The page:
Interesting article on the impact of top-up fees in today's Telegraph. It seems that there are record numbers of applications for entry onto undergraduate courses in 2007 - up 6.4% on 2006. Figures were even up on 2005, which was artificially high because students were opting to skip their gap year to start their courses before top-up fees came in. So much for the dire warnings that students would be put off university education by top-up fees!
Even more surprising is the provisional data from Ucas which show that the proportion of students from lower socio economic groups in England has risen from 30.9% to 31.3%. I realise that a system of means tested maintainance grants were brought in at the same time - but still! So much for top-up fees deterring students from poorer families!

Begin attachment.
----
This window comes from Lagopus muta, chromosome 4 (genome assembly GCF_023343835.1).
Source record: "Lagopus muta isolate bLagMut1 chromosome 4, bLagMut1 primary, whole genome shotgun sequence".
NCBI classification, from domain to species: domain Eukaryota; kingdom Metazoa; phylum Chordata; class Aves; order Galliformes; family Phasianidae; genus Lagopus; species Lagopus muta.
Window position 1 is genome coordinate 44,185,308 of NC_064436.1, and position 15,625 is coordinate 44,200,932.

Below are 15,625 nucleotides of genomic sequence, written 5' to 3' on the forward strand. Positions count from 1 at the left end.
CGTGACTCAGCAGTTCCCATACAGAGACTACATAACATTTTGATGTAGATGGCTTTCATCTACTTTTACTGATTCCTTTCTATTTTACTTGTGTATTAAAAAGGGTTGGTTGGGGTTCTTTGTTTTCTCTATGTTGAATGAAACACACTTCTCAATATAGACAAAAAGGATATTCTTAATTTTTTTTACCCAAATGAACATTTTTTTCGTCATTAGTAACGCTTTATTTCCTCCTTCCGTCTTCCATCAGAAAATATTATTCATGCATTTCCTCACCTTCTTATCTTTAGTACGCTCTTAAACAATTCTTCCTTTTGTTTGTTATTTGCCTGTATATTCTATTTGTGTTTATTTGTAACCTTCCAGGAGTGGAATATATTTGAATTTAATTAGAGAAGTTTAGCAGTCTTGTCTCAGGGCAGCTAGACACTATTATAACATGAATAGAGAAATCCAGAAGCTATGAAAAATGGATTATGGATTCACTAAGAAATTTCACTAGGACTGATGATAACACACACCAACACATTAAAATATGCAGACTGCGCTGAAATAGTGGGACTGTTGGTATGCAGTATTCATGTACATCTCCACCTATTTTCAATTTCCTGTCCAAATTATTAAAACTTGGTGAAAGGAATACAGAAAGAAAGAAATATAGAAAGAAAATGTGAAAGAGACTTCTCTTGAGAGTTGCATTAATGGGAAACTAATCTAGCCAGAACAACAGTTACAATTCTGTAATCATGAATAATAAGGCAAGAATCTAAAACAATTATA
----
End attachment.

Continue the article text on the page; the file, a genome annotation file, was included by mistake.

I'm not sure exactly what these figures mean - but they do need some explanation. At first reading, it certainly looks as though top-up fees have had no deterence effect at all. It'll be interesting to see how those who have been implacably opposed to top-up fees will be able to interpret these figures to show that top-up fees have been damaging! Perhaps the figures are just wrong?